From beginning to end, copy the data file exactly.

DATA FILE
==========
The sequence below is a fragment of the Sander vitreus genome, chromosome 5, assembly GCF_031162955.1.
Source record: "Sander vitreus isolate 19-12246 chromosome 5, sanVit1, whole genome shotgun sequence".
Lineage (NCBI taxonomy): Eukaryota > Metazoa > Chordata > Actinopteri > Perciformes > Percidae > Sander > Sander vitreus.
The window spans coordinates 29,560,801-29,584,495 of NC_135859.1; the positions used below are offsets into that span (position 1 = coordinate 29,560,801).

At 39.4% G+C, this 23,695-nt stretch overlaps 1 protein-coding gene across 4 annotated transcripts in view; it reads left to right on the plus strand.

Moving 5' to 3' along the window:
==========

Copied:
The sequence below is a fragment of the Sander vitreus genome, chromosome 5, assembly GCF_031162955.1.
Source record: "Sander vitreus isolate 19-12246 chromosome 5, sanVit1, whole genome shotgun sequence".
Lineage (NCBI taxonomy): Eukaryota > Metazoa > Chordata > Actinopteri > Perciformes > Percidae > Sander > Sander vitreus.
The window spans coordinates 29,560,801-29,584,495 of NC_135859.1; the positions used below are offsets into that span (position 1 = coordinate 29,560,801).

At 39.4% G+C, this 23,695-nt stretch overlaps 1 protein-coding gene across 4 annotated transcripts in view; it reads left to right on the plus strand.

Moving 5' to 3' along the window: